6. He likes this friendly dispute avoidance policy. When they can’t decide because of lack of interest or trying too hard to please one another (e.g., where to eat out, or what TV show or movie to watch?) she has to make the dangling decision on odd-numbered days and he on even-numbered days. No abrogation of responsibility is allowed; he or she cannot escape their obligation. To prevent disputes and discourage thoughts of revenge, on days not their own neither spouse can object or find fault with decisions of the other. Them’s the rules! Forced by the calendar to be a bystander every other day, they have no authority to even quibble much less find fault or criticize. Tomorrow is their day to be wrong or unpopular but protected from critique, criticism, and possible revenge.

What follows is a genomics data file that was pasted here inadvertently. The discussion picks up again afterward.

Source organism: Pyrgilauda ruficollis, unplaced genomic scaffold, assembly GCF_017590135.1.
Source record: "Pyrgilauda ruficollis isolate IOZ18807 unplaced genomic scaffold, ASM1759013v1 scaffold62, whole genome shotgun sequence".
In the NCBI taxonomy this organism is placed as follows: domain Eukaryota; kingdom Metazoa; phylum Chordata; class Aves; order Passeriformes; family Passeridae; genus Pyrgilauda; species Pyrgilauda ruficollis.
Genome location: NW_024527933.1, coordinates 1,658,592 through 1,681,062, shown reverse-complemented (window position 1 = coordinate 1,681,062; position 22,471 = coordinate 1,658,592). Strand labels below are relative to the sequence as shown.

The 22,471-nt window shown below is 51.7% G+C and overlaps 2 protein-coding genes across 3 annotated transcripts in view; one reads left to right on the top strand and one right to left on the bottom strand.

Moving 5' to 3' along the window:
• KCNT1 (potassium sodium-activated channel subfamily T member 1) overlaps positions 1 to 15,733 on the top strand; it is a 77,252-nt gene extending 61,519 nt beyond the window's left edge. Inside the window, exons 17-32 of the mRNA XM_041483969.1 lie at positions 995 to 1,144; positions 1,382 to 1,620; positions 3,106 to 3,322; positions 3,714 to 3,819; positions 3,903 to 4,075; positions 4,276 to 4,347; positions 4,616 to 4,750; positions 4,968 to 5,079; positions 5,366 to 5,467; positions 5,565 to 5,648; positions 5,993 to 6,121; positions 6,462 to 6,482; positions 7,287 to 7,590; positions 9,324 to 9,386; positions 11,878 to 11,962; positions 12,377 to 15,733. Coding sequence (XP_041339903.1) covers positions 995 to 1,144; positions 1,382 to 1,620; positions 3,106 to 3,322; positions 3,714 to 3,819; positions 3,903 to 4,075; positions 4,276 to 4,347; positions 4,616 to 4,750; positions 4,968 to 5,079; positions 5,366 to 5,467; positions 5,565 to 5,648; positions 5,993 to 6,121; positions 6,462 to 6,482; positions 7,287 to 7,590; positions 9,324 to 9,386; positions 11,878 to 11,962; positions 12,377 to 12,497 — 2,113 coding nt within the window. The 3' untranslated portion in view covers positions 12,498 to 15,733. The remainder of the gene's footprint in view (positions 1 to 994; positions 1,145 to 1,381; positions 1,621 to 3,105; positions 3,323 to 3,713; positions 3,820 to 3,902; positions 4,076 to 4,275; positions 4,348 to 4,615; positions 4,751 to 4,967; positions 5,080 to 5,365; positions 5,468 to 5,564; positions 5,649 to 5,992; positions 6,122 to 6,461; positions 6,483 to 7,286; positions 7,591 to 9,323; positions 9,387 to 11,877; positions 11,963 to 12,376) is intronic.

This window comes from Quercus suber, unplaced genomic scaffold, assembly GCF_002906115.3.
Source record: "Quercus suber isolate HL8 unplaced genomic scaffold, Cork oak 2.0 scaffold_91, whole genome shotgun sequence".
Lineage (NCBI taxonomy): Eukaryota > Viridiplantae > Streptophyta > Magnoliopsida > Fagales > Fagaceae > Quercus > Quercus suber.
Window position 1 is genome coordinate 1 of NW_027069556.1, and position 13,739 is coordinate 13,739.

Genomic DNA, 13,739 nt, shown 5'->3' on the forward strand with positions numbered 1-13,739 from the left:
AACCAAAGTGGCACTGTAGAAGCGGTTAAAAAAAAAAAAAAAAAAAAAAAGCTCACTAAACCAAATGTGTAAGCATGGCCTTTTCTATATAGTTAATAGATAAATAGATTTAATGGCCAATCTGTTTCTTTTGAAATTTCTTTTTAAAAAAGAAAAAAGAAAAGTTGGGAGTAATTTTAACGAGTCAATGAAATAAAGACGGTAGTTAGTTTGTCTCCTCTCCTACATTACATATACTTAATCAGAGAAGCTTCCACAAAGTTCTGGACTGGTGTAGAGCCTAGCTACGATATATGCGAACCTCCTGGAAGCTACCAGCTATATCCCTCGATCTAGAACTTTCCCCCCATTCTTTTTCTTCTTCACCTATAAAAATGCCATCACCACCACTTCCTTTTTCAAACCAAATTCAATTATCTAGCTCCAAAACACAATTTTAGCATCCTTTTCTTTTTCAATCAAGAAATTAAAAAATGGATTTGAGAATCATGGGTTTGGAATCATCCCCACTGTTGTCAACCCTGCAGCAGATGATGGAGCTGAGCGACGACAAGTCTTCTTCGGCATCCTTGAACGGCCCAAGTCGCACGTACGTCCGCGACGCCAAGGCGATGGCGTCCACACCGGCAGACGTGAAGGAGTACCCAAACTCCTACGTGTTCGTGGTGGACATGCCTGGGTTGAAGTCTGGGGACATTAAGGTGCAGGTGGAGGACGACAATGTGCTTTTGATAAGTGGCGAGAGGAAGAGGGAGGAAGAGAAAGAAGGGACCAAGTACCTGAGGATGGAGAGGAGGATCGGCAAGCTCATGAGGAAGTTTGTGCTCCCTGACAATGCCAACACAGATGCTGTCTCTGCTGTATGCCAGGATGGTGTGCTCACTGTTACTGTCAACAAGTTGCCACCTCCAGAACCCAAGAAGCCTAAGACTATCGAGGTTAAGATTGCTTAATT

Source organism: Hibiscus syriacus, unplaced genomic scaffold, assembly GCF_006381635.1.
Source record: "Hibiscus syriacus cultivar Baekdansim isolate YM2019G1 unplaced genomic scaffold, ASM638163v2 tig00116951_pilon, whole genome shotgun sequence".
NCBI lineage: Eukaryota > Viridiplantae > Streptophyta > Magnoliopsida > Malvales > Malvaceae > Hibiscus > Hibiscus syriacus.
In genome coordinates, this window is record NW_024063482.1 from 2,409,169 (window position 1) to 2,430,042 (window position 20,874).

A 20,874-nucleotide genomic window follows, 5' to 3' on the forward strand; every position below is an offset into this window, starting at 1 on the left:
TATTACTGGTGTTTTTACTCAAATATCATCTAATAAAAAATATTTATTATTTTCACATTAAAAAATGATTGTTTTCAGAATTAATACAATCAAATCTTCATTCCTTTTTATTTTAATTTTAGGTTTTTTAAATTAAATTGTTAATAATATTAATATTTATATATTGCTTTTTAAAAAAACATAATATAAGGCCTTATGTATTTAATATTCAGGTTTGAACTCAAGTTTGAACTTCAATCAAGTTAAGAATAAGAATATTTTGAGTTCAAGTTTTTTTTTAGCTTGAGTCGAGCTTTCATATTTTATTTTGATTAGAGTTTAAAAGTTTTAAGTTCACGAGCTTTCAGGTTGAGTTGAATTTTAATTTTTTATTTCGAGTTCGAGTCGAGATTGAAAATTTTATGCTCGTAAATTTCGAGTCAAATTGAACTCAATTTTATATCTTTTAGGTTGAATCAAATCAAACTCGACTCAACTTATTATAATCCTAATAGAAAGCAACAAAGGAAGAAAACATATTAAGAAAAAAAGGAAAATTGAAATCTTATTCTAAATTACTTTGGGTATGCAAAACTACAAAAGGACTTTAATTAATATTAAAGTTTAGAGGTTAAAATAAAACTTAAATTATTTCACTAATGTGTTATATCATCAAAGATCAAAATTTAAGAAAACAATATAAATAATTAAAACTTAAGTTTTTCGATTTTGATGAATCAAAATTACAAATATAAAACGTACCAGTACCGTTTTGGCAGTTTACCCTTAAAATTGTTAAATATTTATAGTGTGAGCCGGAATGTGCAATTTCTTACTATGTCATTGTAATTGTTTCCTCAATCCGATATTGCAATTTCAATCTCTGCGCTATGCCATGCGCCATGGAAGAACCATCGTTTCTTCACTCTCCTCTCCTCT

7. No parental disputes or even disagreements are allowed in front of the children or where they can hear. The first parent approached for conflict resolution or special consideration has responsibility and full authority to immediately rule on such issues and never to be questioned or reversed by the other parent. If thought to be wrong or their decision is unsatisfactory as seen by the other parent, both must take it up QUIETLY behind closed doors, resolve it for future occasions, and forgive and forget past events. Children are never to see anything but two parents in total agreement.